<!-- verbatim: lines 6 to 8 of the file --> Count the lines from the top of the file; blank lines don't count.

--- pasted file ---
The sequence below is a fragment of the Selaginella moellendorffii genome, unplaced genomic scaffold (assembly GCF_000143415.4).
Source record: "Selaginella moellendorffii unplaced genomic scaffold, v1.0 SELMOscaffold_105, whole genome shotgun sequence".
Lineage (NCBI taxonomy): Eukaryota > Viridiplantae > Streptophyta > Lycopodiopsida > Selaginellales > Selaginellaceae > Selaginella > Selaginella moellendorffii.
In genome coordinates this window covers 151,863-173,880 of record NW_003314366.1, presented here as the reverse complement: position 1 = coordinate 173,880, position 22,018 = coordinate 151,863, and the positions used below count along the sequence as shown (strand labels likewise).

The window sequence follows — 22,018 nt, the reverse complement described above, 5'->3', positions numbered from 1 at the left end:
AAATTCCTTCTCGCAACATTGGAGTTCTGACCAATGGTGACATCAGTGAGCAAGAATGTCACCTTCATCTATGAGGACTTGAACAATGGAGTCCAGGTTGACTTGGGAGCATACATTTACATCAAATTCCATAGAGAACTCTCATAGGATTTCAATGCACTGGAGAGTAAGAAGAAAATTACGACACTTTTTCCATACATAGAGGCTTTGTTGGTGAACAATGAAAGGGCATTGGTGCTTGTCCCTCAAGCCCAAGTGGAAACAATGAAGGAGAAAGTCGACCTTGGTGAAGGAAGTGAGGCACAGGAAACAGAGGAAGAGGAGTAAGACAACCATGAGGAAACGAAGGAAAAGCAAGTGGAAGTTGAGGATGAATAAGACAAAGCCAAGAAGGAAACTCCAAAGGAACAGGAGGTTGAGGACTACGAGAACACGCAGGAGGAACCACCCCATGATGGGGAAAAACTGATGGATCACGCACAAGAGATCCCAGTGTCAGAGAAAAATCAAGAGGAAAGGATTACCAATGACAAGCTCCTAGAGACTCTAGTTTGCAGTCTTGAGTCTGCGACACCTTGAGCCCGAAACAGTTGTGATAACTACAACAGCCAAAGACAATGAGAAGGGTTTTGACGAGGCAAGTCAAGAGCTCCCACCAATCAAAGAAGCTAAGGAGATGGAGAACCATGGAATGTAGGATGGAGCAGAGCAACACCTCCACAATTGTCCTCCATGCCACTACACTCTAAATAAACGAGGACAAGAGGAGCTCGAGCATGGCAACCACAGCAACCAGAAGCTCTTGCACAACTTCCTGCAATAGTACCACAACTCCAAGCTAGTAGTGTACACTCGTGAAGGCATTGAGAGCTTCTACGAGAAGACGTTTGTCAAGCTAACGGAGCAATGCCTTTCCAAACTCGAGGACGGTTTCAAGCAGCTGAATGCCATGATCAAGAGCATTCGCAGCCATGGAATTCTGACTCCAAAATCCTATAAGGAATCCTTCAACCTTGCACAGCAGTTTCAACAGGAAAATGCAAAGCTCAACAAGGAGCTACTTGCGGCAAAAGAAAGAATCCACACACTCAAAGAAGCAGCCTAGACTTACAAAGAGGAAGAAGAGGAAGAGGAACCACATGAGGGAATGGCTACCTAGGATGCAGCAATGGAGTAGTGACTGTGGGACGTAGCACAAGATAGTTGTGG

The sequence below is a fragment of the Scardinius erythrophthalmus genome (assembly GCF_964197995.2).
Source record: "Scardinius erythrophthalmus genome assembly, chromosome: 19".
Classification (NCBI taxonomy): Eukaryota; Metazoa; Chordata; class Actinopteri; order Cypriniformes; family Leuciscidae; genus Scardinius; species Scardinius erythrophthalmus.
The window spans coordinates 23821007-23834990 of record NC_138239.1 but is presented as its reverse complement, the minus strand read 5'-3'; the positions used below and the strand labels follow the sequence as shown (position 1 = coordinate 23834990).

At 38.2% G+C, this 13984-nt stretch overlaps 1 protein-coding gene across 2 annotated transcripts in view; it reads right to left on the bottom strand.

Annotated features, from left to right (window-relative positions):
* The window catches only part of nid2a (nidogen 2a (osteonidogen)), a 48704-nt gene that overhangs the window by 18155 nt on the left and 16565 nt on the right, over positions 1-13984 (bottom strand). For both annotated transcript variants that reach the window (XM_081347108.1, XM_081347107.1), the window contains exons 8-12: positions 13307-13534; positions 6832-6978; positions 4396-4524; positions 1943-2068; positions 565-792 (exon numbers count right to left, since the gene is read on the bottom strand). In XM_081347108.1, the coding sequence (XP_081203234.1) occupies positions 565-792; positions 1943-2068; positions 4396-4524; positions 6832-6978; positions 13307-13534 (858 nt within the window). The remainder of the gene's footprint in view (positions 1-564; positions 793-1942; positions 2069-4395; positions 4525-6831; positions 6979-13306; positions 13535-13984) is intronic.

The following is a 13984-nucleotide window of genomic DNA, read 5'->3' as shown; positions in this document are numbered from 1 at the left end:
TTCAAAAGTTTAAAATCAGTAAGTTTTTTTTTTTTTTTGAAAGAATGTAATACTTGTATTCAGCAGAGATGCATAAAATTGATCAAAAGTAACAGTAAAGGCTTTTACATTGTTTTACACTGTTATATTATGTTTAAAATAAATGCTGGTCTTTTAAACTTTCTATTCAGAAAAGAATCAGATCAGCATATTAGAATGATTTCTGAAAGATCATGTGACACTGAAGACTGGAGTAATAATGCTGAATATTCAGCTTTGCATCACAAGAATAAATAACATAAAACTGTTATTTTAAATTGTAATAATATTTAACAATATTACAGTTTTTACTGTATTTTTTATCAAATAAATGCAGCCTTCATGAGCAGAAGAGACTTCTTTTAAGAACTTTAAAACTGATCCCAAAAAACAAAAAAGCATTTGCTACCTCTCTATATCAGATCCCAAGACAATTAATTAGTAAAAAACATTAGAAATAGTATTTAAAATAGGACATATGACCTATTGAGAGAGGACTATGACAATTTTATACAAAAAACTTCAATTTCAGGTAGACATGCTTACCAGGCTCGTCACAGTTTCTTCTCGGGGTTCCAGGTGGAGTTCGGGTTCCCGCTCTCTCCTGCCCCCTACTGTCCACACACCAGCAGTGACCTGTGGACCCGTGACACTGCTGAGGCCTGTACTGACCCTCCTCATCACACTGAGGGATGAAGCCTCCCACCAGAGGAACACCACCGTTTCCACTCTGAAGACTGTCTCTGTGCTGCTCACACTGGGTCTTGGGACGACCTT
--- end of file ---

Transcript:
AAATTCCTTCTCGCAACATTGGAGTTCTGACCAATGGTGACATCAGTGAGCAAGAATGTCACCTTCATCTATGAGGACTTGAACAATGGAGTCCAGGTTGACTTGGGAGCATACATTTACATCAAATTCCATAGAGAACTCTCATAGGATTTCAATGCACTGGAGAGTAAGAAGAAAATTACGACACTTTTTCCATACATAGAGGCTTTGTTGGTGAACAATGAAAGGGCATTGGTGCTTGTCCCTCAAGCCCAAGTGGAAACAATGAAGGAGAAAGTCGACCTTGGTGAAGGAAGTGAGGCACAGGAAACAGAGGAAGAGGAGTAAGACAACCATGAGGAAACGAAGGAAAAGCAAGTGGAAGTTGAGGATGAATAAGACAAAGCCAAGAAGGAAACTCCAAAGGAACAGGAGGTTGAGGACTACGAGAACACGCAGGAGGAACCACCCCATGATGGGGAAAAACTGATGGATCACGCACAAGAGATCCCAGTGTCAGAGAAAAATCAAGAGGAAAGGATTACCAATGACAAGCTCCTAGAGACTCTAGTTTGCAGTCTTGAGTCTGCGACACCTTGAGCCCGAAACAGTTGTGATAACTACAACAGCCAAAGACAATGAGAAGGGTTTTGACGAGGCAAGTCAAGAGCTCCCACCAATCAAAGAAGCTAAGGAGATGGAGAACCATGGAATGTAGGATGGAGCAGAGCAACACCTCCACAATTGTCCTCCATGCCACTACACTCTAAATAAACGAGGACAAGAGGAGCTCGAGCATGGCAACCACAGCAACCAGAAGCTCTTGCACAACTTCCTGCAATAGTACCACAACTCCAAGCTAGTAGTGTACACTCGTGAAGGCATTGAGAGCTTCTACGAGAAGACGTTTGTCAAGCTAACGGAGCAATGCCTTTCCAAACTCGAGGACGGTTTCAAGCAGCTGAATGCCATGATCAAGAGCATTCGCAGCCATGGAATTCTGACTCCAAAATCCTATAAGGAATCCTTCAACCTTGCACAGCAGTTTCAACAGGAAAATGCAAAGCTCAACAAGGAGCTACTTGCGGCAAAAGAAAGAATCCACACACTCAAAGAAGCAGCCTAGACTTACAAAGAGGAAGAAGAGGAAGAGGAACCACATGAGGGAATGGCTACCTAGGATGCAGCAATGGAGTAGTGACTGTGGGACGTAGCACAAGATAGTTGTGG

The sequence below is a fragment of the Scardinius erythrophthalmus genome (assembly GCF_964197995.2).
Source record: "Scardinius erythrophthalmus genome assembly, chromosome: 19".